The 28-year-old Murray hopes the birth of his daughter will have the same effect on him that the birth of Novak Djokovic’s first child had on him.
Since Djokovic and his wife, Jelena, had their first child, Djokovic has gone on a 102-6 tear, winning 14 titles, including two ATP World Tour Finals and four Grand Slam championships.
“It’s tough to tell. I’ve been training again and certainly haven’t been worse,” Murray told The Guardian in an exclusive interview. “I’ve been very motivated in practice. Obviously with Novak and Roger it’s worked out well. I don’t know if having kids made them play better or if they’re just really good. For other players, it hasn’t worked out as well. But fatherhood is a positive thing—and tennis not being your priority can help. It lends perspective when you have a bad loss or bad practice. The outcome of a match is not everything, but I want my daughter to be proud of her dad when she grows up and sees what I did. I hope it works out in a positive way on the court, but if it doesn’t, it’s not the end of the world.”
It helps that Djokovic is far and above the best player in the world, so who knows if there is a direct correlation between the two. But that being said, having a child can offer a new perspective both on life and on your career, as Murray admits, which may open the door to a more relaxed and focused Murray.
“I hope you will experience a feeling like no other as that is what happened for me and my wife,” Djokovic told Murray after the Aussie Open final.
Whether or not Murray will ever reach Djokovic’s level or stack up more Grand Slam titles remains to be seen, but we will most likely see a different Andy Murray going forward.
But being the feisty competitor he is, Murray’s immediate goal will be to lead his fellow Britons in their Davis Cup title defense.
“Nobody can underestimate his commitment,” said Smith. “Last year, he was absolutely immense. He was an incredible role model of how to fight for every point for your country.”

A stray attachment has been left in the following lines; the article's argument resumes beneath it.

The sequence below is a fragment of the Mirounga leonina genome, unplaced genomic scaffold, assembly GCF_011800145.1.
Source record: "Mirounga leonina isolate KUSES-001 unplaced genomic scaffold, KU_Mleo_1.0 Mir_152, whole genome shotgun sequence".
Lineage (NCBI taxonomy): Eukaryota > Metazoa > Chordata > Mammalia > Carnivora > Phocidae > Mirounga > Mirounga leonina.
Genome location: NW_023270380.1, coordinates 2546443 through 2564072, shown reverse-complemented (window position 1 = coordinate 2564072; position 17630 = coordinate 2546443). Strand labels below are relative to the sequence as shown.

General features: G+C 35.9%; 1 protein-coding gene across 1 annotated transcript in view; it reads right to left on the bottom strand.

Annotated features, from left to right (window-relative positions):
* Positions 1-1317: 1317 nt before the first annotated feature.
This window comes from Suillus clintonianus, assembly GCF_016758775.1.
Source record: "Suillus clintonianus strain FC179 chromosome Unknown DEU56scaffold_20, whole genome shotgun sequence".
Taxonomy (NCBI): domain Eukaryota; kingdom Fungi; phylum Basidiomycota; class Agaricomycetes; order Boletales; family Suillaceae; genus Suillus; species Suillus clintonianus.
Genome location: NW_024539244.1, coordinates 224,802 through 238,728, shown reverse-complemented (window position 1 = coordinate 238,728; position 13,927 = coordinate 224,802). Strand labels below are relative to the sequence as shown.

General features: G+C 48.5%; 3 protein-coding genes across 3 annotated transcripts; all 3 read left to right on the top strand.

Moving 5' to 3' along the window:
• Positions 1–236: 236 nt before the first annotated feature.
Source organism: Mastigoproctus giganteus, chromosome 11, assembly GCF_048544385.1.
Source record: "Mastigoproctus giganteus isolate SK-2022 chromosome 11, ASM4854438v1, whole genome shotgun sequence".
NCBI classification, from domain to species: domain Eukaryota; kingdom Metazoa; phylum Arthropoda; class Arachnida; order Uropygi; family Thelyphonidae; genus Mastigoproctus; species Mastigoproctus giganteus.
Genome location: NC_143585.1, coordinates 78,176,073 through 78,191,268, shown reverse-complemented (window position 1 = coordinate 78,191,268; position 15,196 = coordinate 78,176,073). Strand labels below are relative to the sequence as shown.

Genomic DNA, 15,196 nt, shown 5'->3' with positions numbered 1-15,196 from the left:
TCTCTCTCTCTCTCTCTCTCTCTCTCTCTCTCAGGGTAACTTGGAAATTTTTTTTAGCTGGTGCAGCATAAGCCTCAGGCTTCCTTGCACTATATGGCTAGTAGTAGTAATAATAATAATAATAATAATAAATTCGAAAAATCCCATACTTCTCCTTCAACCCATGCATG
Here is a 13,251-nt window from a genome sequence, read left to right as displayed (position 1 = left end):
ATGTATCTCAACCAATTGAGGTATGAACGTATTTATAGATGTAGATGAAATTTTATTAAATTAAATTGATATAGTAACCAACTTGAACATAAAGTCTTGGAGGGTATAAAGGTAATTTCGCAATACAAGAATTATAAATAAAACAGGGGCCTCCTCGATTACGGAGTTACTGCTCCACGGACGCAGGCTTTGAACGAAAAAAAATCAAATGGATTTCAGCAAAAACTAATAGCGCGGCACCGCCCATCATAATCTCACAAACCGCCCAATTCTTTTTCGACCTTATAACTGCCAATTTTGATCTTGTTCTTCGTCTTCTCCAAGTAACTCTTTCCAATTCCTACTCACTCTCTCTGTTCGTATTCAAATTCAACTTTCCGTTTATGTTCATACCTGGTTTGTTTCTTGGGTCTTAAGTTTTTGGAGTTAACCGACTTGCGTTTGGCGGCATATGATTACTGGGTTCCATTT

And there is no denying Murray’s love for his nation and the pride he takes in competing and representing his nation.
With his family life seemingly more stable than it was in the beginning of the season, Murray should be able to compete for Grand Slam titles yet again. What he was able to do in Melbourne with so much on his mind was nothing short of remarkable, as Smith notes:
“It just shows you the quality he’s got mentally and emotionally to be able to go out there and still fight and compete against the best players in the world and reaching another final of a Grand Slam. He just keeps pushing boundaries.”
The Davis Cup will serve as a nice tune up for Murray, who hasn’t played since the Australian Open. This is a point in the season that has not always been kind to Murray, but with him taking a month off to decompress and then playing the Davis Cup, he will return to the ATP World Tour energized, refreshed and ready to challenge for the top singles spot in the world.
Brian Coleman is the Senior Editor for New York Tennis Magazine. He may be reached at firstname.lastname@example.org